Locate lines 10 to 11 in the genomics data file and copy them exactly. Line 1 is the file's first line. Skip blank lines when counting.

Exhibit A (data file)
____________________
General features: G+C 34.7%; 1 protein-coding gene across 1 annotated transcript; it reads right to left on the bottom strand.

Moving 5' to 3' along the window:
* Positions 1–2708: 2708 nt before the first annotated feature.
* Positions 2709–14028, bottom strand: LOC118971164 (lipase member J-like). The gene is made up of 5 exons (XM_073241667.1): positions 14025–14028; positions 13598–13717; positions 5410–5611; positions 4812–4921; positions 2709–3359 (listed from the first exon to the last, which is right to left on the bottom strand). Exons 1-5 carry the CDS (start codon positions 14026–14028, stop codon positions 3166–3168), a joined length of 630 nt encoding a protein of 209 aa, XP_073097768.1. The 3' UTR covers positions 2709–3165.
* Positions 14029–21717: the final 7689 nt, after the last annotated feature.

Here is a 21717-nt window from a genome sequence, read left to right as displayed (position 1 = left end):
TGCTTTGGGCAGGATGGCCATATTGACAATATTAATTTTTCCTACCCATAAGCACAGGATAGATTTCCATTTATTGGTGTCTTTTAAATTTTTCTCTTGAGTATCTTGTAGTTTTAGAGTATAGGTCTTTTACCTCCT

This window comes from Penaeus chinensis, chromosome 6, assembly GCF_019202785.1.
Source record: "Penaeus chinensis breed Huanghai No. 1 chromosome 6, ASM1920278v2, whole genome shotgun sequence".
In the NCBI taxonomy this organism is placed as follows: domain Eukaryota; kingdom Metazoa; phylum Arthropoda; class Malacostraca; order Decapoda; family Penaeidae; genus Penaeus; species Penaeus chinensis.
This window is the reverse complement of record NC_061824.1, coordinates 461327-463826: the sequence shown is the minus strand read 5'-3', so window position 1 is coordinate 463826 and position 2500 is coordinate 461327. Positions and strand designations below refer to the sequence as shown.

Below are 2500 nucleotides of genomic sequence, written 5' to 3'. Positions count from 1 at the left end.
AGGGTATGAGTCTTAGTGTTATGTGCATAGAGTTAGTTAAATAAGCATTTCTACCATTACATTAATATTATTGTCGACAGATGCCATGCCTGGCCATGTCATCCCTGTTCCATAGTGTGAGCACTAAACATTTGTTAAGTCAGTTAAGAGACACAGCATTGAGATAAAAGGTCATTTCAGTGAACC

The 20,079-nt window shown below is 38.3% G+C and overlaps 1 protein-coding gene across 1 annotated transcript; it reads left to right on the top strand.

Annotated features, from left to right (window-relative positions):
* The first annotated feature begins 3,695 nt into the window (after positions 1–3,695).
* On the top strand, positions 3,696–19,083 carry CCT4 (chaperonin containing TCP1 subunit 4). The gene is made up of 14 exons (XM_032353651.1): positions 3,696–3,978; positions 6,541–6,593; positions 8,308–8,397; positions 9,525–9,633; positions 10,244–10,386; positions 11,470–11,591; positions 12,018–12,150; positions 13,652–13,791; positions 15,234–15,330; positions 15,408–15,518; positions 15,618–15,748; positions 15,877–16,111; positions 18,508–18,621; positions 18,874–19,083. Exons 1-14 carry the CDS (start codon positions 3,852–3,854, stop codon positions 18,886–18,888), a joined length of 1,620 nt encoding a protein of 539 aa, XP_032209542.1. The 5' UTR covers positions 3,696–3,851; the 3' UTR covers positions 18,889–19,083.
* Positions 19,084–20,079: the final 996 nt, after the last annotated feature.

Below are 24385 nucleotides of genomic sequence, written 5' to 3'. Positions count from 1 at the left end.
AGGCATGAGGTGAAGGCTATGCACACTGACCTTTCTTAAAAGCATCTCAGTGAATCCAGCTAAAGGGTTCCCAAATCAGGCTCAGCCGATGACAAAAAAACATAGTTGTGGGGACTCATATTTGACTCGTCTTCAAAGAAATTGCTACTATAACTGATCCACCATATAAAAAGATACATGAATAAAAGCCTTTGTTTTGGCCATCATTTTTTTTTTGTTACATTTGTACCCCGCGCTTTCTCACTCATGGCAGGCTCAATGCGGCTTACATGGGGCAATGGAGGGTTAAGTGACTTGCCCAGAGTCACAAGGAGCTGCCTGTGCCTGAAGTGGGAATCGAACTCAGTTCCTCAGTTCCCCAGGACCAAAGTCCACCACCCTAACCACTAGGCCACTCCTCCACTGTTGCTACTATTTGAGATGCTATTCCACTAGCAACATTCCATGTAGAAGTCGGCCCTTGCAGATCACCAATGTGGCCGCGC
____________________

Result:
In the NCBI taxonomy this organism is placed as follows: domain Eukaryota; kingdom Metazoa; phylum Arthropoda; class Malacostraca; order Decapoda; family Penaeidae; genus Penaeus; species Penaeus chinensis.
This window is the reverse complement of record NC_061824.1, coordinates 461327-463826: the sequence shown is the minus strand read 5'-3', so window position 1 is coordinate 463826 and position 2500 is coordinate 461327. Positions and strand designations below refer to the sequence as shown.